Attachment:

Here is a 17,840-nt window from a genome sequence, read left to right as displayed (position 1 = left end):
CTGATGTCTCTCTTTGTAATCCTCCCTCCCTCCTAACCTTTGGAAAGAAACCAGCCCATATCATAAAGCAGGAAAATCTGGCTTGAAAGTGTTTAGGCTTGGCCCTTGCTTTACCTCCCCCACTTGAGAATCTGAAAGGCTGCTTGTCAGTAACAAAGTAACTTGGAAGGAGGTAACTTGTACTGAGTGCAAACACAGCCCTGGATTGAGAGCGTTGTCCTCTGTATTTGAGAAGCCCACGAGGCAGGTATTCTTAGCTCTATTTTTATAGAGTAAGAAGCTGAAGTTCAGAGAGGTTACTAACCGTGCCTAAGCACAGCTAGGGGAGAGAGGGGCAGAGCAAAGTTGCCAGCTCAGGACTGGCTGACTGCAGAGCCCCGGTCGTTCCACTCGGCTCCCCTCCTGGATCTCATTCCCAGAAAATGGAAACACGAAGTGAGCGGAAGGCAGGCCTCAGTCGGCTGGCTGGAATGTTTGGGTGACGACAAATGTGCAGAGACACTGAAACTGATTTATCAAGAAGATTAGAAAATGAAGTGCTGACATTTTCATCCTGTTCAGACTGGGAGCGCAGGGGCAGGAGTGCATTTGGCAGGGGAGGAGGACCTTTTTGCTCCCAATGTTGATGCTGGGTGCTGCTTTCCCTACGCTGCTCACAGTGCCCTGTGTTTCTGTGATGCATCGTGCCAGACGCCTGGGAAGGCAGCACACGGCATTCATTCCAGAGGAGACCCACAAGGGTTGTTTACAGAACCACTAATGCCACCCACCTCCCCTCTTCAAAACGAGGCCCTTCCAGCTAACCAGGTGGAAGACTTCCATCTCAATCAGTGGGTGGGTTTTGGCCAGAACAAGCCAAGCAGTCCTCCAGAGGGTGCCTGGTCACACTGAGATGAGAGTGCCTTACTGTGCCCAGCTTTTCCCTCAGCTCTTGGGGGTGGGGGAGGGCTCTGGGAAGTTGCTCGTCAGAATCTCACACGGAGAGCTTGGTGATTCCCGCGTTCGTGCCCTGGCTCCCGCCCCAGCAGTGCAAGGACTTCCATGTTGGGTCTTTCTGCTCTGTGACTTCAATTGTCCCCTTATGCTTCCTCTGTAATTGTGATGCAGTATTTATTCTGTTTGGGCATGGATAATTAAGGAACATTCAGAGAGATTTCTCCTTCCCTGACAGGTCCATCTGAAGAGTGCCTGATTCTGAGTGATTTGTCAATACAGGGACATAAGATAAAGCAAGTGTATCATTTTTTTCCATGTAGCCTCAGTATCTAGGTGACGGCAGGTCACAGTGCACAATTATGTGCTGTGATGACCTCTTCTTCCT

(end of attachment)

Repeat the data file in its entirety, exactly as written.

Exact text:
Here is a 17,840-nt window from a genome sequence, read left to right as displayed (position 1 = left end):
CTGATGTCTCTCTTTGTAATCCTCCCTCCCTCCTAACCTTTGGAAAGAAACCAGCCCATATCATAAAGCAGGAAAATCTGGCTTGAAAGTGTTTAGGCTTGGCCCTTGCTTTACCTCCCCCACTTGAGAATCTGAAAGGCTGCTTGTCAGTAACAAAGTAACTTGGAAGGAGGTAACTTGTACTGAGTGCAAACACAGCCCTGGATTGAGAGCGTTGTCCTCTGTATTTGAGAAGCCCACGAGGCAGGTATTCTTAGCTCTATTTTTATAGAGTAAGAAGCTGAAGTTCAGAGAGGTTACTAACCGTGCCTAAGCACAGCTAGGGGAGAGAGGGGCAGAGCAAAGTTGCCAGCTCAGGACTGGCTGACTGCAGAGCCCCGGTCGTTCCACTCGGCTCCCCTCCTGGATCTCATTCCCAGAAAATGGAAACACGAAGTGAGCGGAAGGCAGGCCTCAGTCGGCTGGCTGGAATGTTTGGGTGACGACAAATGTGCAGAGACACTGAAACTGATTTATCAAGAAGATTAGAAAATGAAGTGCTGACATTTTCATCCTGTTCAGACTGGGAGCGCAGGGGCAGGAGTGCATTTGGCAGGGGAGGAGGACCTTTTTGCTCCCAATGTTGATGCTGGGTGCTGCTTTCCCTACGCTGCTCACAGTGCCCTGTGTTTCTGTGATGCATCGTGCCAGACGCCTGGGAAGGCAGCACACGGCATTCATTCCAGAGGAGACCCACAAGGGTTGTTTACAGAACCACTAATGCCACCCACCTCCCCTCTTCAAAACGAGGCCCTTCCAGCTAACCAGGTGGAAGACTTCCATCTCAATCAGTGGGTGGGTTTTGGCCAGAACAAGCCAAGCAGTCCTCCAGAGGGTGCCTGGTCACACTGAGATGAGAGTGCCTTACTGTGCCCAGCTTTTCCCTCAGCTCTTGGGGGTGGGGGAGGGCTCTGGGAAGTTGCTCGTCAGAATCTCACACGGAGAGCTTGGTGATTCCCGCGTTCGTGCCCTGGCTCCCGCCCCAGCAGTGCAAGGACTTCCATGTTGGGTCTTTCTGCTCTGTGACTTCAATTGTCCCCTTATGCTTCCTCTGTAATTGTGATGCAGTATTTATTCTGTTTGGGCATGGATAATTAAGGAACATTCAGAGAGATTTCTCCTTCCCTGACAGGTCCATCTGAAGAGTGCCTGATTCTGAGTGATTTGTCAATACAGGGACATAAGATAAAGCAAGTGTATCATTTTTTTCCATGTAGCCTCAGTATCTAGGTGACGGCAGGTCACAGTGCACAATTATGTGCTGTGATGACCTCTTCTTCCT